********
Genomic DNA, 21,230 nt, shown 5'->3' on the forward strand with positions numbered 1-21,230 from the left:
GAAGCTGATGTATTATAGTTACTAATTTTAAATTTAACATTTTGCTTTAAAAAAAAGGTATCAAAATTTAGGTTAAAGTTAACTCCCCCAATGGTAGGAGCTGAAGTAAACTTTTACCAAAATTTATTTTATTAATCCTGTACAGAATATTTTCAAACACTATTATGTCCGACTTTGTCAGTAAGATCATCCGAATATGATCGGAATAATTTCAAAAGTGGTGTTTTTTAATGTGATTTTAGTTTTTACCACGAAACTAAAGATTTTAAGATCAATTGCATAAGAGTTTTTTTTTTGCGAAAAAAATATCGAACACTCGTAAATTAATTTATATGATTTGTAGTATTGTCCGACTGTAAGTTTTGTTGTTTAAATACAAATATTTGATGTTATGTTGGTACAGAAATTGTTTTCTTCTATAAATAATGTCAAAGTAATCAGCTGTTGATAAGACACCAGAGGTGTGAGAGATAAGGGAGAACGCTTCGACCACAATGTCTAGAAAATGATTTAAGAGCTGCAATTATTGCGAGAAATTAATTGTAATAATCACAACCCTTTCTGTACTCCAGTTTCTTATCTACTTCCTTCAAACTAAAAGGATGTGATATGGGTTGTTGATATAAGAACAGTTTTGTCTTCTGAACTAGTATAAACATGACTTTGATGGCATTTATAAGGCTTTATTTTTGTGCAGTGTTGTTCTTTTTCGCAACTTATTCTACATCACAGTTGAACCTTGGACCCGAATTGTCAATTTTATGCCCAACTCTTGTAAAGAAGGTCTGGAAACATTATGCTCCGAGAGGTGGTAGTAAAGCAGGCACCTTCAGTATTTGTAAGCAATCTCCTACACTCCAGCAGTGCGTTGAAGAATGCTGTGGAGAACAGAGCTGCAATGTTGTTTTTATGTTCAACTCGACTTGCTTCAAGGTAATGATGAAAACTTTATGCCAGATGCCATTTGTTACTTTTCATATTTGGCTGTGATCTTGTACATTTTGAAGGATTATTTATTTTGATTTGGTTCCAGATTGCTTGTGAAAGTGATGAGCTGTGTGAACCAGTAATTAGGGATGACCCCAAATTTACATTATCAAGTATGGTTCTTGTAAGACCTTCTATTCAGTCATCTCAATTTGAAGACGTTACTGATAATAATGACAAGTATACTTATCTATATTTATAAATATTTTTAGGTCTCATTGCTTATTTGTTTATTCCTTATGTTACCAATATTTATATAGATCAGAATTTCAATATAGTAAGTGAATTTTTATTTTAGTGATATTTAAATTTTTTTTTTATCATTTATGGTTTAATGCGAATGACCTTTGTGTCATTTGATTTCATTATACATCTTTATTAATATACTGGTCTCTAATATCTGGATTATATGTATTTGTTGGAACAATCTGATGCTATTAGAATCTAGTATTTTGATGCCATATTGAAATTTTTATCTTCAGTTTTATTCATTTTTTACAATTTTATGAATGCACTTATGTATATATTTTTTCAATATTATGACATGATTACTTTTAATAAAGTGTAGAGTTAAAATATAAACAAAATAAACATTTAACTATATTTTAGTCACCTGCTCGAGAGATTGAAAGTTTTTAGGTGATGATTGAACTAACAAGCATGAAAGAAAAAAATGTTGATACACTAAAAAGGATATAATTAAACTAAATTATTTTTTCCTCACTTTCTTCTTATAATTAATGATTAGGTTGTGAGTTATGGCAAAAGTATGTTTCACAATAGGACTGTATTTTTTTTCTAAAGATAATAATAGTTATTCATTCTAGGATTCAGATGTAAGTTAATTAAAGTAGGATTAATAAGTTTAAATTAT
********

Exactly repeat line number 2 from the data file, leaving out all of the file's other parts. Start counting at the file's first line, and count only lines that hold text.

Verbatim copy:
GAAGCTGATGTATTATAGTTACTAATTTTAAATTTAACATTTTGCTTTAAAAAAAAGGTATCAAAATTTAGGTTAAAGTTAACTCCCCCAATGGTAGGAGCTGAAGTAAACTTTTACCAAAATTTATTTTATTAATCCTGTACAGAATATTTTCAAACACTATTATGTCCGACTTTGTCAGTAAGATCATCCGAATATGATCGGAATAATTTCAAAAGTGGTGTTTTTTAATGTGATTTTAGTTTTTACCACGAAACTAAAGATTTTAAGATCAATTGCATAAGAGTTTTTTTTTTGCGAAAAAAATATCGAACACTCGTAAATTAATTTATATGATTTGTAGTATTGTCCGACTGTAAGTTTTGTTGTTTAAATACAAATATTTGATGTTATGTTGGTACAGAAATTGTTTTCTTCTATAAATAATGTCAAAGTAATCAGCTGTTGATAAGACACCAGAGGTGTGAGAGATAAGGGAGAACGCTTCGACCACAATGTCTAGAAAATGATTTAAGAGCTGCAATTATTGCGAGAAATTAATTGTAATAATCACAACCCTTTCTGTACTCCAGTTTCTTATCTACTTCCTTCAAACTAAAAGGATGTGATATGGGTTGTTGATATAAGAACAGTTTTGTCTTCTGAACTAGTATAAACATGACTTTGATGGCATTTATAAGGCTTTATTTTTGTGCAGTGTTGTTCTTTTTCGCAACTTATTCTACATCACAGTTGAACCTTGGACCCGAATTGTCAATTTTATGCCCAACTCTTGTAAAGAAGGTCTGGAAACATTATGCTCCGAGAGGTGGTAGTAAAGCAGGCACCTTCAGTATTTGTAAGCAATCTCCTACACTCCAGCAGTGCGTTGAAGAATGCTGTGGAGAACAGAGCTGCAATGTTGTTTTTATGTTCAACTCGACTTGCTTCAAGGTAATGATGAAAACTTTATGCCAGATGCCATTTGTTACTTTTCATATTTGGCTGTGATCTTGTACATTTTGAAGGATTATTTATTTTGATTTGGTTCCAGATTGCTTGTGAAAGTGATGAGCTGTGTGAACCAGTAATTAGGGATGACCCCAAATTTACATTATCAAGTATGGTTCTTGTAAGACCTTCTATTCAGTCATCTCAATTTGAAGACGTTACTGATAATAATGACAAGTATACTTATCTATATTTATAAATATTTTTAGGTCTCATTGCTTATTTGTTTATTCCTTATGTTACCAATATTTATATAGATCAGAATTTCAATATAGTAAGTGAATTTTTATTTTAGTGATATTTAAATTTTTTTTTTATCATTTATGGTTTAATGCGAATGACCTTTGTGTCATTTGATTTCATTATACATCTTTATTAATATACTGGTCTCTAATATCTGGATTATATGTATTTGTTGGAACAATCTGATGCTATTAGAATCTAGTATTTTGATGCCATATTGAAATTTTTATCTTCAGTTTTATTCATTTTTTACAATTTTATGAATGCACTTATGTATATATTTTTTCAATATTATGACATGATTACTTTTAATAAAGTGTAGAGTTAAAATATAAACAAAATAAACATTTAACTATATTTTAGTCACCTGCTCGAGAGATTGAAAGTTTTTAGGTGATGATTGAACTAACAAGCATGAAAGAAAAAAATGTTGATACACTAAAAAGGATATAATTAAACTAAATTATTTTTTCCTCACTTTCTTCTTATAATTAATGATTAGGTTGTGAGTTATGGCAAAAGTATGTTTCACAATAGGACTGTATTTTTTTTCTAAAGATAATAATAGTTATTCATTCTAGGATTCAGATGTAAGTTAATTAAAGTAGGATTAATAAGTTTAAATTAT